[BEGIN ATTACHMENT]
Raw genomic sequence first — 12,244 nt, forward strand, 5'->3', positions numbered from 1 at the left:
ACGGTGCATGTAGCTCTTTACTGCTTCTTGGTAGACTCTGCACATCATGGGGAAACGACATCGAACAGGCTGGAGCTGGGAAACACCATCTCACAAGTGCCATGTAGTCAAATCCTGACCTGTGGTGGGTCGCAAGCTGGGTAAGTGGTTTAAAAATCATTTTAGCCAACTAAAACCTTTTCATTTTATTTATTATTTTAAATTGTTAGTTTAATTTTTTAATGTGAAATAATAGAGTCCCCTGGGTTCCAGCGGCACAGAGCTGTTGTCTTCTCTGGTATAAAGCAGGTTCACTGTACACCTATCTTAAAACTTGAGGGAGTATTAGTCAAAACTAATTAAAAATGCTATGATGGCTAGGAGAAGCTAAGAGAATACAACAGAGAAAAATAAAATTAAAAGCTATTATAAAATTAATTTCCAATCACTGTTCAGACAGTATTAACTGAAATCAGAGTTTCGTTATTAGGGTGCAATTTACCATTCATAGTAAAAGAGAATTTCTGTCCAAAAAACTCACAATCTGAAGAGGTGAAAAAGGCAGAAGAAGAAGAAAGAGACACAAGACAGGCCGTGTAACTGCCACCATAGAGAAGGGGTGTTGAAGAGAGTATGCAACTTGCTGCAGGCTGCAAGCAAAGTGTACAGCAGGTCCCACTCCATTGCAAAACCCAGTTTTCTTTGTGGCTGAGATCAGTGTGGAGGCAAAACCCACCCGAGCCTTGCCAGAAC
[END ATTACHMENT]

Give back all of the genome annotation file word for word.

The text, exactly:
Raw genomic sequence first — 12,244 nt, forward strand, 5'->3', positions numbered from 1 at the left:
ACGGTGCATGTAGCTCTTTACTGCTTCTTGGTAGACTCTGCACATCATGGGGAAACGACATCGAACAGGCTGGAGCTGGGAAACACCATCTCACAAGTGCCATGTAGTCAAATCCTGACCTGTGGTGGGTCGCAAGCTGGGTAAGTGGTTTAAAAATCATTTTAGCCAACTAAAACCTTTTCATTTTATTTATTATTTTAAATTGTTAGTTTAATTTTTTAATGTGAAATAATAGAGTCCCCTGGGTTCCAGCGGCACAGAGCTGTTGTCTTCTCTGGTATAAAGCAGGTTCACTGTACACCTATCTTAAAACTTGAGGGAGTATTAGTCAAAACTAATTAAAAATGCTATGATGGCTAGGAGAAGCTAAGAGAATACAACAGAGAAAAATAAAATTAAAAGCTATTATAAAATTAATTTCCAATCACTGTTCAGACAGTATTAACTGAAATCAGAGTTTCGTTATTAGGGTGCAATTTACCATTCATAGTAAAAGAGAATTTCTGTCCAAAAAACTCACAATCTGAAGAGGTGAAAAAGGCAGAAGAAGAAGAAAGAGACACAAGACAGGCCGTGTAACTGCCACCATAGAGAAGGGGTGTTGAAGAGAGTATGCAACTTGCTGCAGGCTGCAAGCAAAGTGTACAGCAGGTCCCACTCCATTGCAAAACCCAGTTTTCTTTGTGGCTGAGATCAGTGTGGAGGCAAAACCCACCCGAGCCTTGCCAGAAC